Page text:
A. : “I was born and raised in Addis Ababa, Ethiopia. I came to the United States as a teenager. I have two brothers, one older and one younger. From an early age, I’ve always loved animation, video games and fantasy stories. I used to play a lot with my brothers and our neighbor’s children. We used to watch superhero movies and pretend fight, draw, and just have fun. After I came to the United States, I was introduced to comic books. I loved them but didn’t really want to show that to my friends because I thought they wouldn’t make me look cool. I kept going back to bookstores to read the comic books though. I was attracted to their ability to communicate complex emotions and tell fantasy stories through images and art. Eventually, I “outgrew” them and just started following the TV shows and movies like everyone. Fast forward to 2017, post-graduation and with a few years as an Engineer working in the corporate world, I see news of the “Tibeb Girls” by Bruktawit Tigabu. She created a children’s’ animation clip about three young superhero girls (The Ethiopian Power Puff Girls) who use their superpowers to fight against injustice and the many harmful practices Ethiopian girls routinely face. Though the content was mainly educational, I loved it. That’s when everything lit up in my head. The rest is history.”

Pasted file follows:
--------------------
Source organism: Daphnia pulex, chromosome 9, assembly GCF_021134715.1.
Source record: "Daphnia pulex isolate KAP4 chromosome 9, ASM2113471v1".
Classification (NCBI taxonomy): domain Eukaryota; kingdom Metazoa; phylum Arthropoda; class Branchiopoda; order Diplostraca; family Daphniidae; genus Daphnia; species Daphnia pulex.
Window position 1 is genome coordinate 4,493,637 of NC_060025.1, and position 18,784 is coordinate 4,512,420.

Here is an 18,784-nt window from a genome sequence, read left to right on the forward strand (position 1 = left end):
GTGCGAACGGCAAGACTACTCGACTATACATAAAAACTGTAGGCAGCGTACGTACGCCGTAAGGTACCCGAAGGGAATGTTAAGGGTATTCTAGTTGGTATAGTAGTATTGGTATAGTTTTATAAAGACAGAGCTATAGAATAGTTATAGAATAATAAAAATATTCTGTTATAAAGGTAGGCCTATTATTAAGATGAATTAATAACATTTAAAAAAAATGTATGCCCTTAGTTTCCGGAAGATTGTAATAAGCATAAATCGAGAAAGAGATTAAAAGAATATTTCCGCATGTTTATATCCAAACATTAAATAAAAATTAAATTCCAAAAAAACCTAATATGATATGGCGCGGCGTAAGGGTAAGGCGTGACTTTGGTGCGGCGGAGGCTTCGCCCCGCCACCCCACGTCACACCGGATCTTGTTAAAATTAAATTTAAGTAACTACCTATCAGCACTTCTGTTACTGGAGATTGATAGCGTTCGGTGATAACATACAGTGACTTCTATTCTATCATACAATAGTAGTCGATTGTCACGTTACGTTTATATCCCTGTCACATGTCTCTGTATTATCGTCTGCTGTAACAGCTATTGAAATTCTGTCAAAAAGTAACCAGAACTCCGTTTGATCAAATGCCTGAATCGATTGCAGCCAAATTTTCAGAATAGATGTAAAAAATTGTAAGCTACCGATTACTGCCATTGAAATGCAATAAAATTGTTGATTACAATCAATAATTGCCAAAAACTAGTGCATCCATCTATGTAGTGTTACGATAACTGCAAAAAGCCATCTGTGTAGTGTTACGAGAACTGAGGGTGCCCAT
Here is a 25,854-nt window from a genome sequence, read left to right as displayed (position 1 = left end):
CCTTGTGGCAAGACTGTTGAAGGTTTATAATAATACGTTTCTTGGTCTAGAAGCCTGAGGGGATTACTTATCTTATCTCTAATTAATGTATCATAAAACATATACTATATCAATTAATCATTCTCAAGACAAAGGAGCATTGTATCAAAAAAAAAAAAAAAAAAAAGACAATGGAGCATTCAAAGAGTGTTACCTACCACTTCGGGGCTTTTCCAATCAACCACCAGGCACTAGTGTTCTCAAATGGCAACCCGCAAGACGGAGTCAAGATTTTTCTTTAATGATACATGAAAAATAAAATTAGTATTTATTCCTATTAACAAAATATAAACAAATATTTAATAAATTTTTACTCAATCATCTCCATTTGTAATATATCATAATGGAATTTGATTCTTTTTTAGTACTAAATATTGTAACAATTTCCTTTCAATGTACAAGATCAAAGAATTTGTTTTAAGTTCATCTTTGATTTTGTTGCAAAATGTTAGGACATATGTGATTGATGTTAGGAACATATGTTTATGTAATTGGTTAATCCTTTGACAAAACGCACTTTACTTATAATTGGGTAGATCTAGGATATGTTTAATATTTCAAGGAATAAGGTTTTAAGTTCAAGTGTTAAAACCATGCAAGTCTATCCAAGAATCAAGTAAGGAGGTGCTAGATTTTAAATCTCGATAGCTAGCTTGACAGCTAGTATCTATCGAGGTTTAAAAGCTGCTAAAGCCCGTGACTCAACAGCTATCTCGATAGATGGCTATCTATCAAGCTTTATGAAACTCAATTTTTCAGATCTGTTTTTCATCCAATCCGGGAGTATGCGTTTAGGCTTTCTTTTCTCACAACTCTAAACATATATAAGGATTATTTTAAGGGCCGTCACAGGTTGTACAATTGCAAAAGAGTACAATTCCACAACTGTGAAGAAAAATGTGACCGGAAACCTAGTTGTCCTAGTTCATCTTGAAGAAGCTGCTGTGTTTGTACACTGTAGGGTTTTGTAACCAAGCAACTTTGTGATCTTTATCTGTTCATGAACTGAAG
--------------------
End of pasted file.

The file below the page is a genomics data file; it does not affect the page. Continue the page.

Q. :What elements of the book do you think are distinctly Ethiopian or traditional?